NATURAL CHRISTMAS TREE                                                                                     The life cycle of a natural Christmas tree can be divided into 6 steps:
LCA Real Xmas tree

1)      Early growth in a tree nursery: This takes about 4 years and is by now something many UK nurseries have recognised as profitable business opportunity. Both the climate impacts and the environmental impacts of this life phase of the Christmas tree are negligible – meanwhile, the growing trees might give pleasure to nursery passers-by.

2)      Continued growth in a field: As soon as the Christmas trees are big enough, they are transferred from the nursery into the field. There, they continue growing for another 11 years until they reach a sellable height of approximately 7 feet. During this time, every tree captures a significant amount of carbon (A field of trees captures 2 tonnes CO2/hectare/yr.).

3)      Tree sale and transport to someone’s home: In this phase, much of the carbon credits from tree growth are consumed again. If someone, for example, travels 5km by car to his nearest tree seller, the 10km of the return journey amount to nearly half of the carbon previously captured in the tree. Further travel could reverse the effect altogether.

4)      Production of the tree stand and its transport: Most people use steel stands for their Christmas trees which are predominately produced in China. The amount of material needed and the transport of the completed stand have the strongest environmental impact during this phase.

5)      Christmas holidays: During the holidays and as opposed to an artificial Christmas tree, a natural tree needs some care. You may talk to it if you wish, but firstly it needs some water. The environmental impacts of watering and hovering fallen needles however are negligible.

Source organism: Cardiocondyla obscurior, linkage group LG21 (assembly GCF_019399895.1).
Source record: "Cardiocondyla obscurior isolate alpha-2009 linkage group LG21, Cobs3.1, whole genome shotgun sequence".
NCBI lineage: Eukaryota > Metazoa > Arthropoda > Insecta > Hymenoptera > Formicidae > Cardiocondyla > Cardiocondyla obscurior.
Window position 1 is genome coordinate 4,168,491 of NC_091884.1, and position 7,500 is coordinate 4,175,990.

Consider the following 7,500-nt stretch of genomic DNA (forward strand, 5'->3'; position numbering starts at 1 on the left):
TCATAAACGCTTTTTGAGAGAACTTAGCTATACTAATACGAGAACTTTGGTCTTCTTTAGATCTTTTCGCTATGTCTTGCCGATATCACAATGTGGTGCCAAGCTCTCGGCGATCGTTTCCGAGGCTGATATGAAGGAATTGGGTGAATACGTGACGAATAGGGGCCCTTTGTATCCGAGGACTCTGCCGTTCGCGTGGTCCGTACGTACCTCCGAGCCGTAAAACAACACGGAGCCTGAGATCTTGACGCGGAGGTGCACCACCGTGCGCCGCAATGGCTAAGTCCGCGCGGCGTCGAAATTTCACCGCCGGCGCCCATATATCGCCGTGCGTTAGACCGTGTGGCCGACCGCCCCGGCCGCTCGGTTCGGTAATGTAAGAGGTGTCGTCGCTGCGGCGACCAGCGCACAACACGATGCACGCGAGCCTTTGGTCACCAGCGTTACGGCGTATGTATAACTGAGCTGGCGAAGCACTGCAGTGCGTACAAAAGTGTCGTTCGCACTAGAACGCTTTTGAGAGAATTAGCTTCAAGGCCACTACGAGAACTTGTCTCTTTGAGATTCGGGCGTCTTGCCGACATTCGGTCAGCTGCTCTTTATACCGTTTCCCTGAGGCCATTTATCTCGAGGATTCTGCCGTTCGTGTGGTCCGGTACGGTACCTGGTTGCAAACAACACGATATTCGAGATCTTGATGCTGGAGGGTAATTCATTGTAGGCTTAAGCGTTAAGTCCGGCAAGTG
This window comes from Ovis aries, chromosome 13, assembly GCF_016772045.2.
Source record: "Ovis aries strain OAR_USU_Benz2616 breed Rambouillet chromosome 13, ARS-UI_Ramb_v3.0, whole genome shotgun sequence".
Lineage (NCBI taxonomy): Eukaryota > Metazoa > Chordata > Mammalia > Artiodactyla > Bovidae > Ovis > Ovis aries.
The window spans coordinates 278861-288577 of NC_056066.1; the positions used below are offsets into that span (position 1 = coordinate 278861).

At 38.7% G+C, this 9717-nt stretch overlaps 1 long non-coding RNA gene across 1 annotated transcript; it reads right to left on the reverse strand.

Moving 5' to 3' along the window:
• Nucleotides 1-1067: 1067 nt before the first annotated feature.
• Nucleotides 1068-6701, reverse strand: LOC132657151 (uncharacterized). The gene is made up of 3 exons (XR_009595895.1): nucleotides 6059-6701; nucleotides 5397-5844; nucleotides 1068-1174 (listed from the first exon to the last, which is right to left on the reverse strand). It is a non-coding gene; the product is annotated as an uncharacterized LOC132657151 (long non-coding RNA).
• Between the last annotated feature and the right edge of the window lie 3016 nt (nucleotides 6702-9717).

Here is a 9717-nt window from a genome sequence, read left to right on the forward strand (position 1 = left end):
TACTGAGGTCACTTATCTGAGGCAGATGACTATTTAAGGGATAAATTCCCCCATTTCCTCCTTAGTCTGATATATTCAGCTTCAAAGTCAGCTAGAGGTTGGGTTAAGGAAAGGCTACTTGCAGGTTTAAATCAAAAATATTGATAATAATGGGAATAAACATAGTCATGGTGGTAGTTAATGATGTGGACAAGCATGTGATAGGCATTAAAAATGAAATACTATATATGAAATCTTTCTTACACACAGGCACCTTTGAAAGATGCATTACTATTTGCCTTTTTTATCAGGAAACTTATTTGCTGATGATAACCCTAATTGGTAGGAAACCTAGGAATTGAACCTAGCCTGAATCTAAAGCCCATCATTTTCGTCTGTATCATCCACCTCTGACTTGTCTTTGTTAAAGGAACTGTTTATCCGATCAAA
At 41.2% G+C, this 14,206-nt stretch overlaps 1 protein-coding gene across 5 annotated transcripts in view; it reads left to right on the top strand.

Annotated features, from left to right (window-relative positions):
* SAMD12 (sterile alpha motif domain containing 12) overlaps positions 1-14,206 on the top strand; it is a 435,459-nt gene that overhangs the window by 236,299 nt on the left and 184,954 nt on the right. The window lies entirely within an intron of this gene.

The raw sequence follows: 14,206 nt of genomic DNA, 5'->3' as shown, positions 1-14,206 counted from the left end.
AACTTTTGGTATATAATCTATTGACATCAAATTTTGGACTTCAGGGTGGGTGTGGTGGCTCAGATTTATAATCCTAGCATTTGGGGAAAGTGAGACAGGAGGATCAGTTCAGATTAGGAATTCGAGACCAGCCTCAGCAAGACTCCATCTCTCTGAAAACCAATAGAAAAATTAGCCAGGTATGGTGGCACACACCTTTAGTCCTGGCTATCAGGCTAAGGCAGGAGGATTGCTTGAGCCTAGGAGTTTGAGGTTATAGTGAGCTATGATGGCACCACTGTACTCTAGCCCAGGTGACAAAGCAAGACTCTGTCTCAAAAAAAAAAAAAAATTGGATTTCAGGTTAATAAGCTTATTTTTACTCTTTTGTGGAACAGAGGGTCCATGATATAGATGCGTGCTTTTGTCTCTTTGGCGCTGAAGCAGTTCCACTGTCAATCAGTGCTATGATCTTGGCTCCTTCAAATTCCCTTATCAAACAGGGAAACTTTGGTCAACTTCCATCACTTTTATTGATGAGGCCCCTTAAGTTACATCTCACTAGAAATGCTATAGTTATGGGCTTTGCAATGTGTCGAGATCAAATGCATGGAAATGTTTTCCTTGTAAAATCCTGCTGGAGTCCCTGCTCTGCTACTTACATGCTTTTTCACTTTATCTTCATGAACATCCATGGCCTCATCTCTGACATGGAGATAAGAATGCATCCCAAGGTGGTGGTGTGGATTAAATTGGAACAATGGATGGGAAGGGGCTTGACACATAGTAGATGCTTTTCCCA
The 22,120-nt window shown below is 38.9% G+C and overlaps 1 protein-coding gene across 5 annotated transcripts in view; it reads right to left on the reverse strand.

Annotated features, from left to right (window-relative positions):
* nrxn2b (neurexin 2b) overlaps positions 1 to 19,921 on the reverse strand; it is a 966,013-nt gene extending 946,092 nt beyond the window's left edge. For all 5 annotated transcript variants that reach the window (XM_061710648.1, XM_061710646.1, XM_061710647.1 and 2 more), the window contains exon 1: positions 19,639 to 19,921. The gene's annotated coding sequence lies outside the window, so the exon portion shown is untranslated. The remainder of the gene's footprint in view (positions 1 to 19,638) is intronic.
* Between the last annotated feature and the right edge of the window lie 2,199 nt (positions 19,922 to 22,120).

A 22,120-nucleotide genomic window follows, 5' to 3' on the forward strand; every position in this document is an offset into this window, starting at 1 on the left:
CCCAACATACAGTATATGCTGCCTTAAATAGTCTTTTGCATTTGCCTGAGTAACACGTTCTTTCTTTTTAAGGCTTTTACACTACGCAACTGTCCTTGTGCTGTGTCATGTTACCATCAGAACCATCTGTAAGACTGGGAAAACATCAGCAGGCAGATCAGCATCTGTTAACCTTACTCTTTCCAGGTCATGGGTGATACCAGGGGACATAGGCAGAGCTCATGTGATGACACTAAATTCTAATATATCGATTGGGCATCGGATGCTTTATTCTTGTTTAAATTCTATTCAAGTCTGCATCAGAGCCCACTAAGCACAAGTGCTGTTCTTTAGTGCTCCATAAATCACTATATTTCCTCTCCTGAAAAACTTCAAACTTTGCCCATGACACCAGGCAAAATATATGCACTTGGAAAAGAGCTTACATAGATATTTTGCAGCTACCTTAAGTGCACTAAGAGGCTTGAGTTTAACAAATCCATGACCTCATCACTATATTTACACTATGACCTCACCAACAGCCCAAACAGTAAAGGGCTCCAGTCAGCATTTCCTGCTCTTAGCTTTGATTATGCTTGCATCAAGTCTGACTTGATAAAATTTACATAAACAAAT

6)      After the Christmas holidays: Christmas trees are normally either recycled or burned in fireplaces. The overall environmental impacts of recycling price it as the more favourable of the two options, but if the heat from burning the Christmas tree replaces oil or natural gas otherwise used to keep your house warm, climate change impacts are lower here.

SO, HOW GREEN IS YOUR CHRSTMAS TREE THIS YEAR?                           Comparing the LCA results for both trees shows that natural Christmas trees are better for our climate than plastic ones. So if it is climate change you care about, then a real tree is definitely the way to go…

But what about other impacts except climate change? One aim of life cycle analysis is to tell us not only about climate change but also about the use of natural resources and other impacts on the quality of our eco-system.

Here, natural Christmas trees still beat artificial ones in terms of material consumption, but land use and fertilizers mean that negative impacts on the ecosystem are bigger for real than for artificial trees.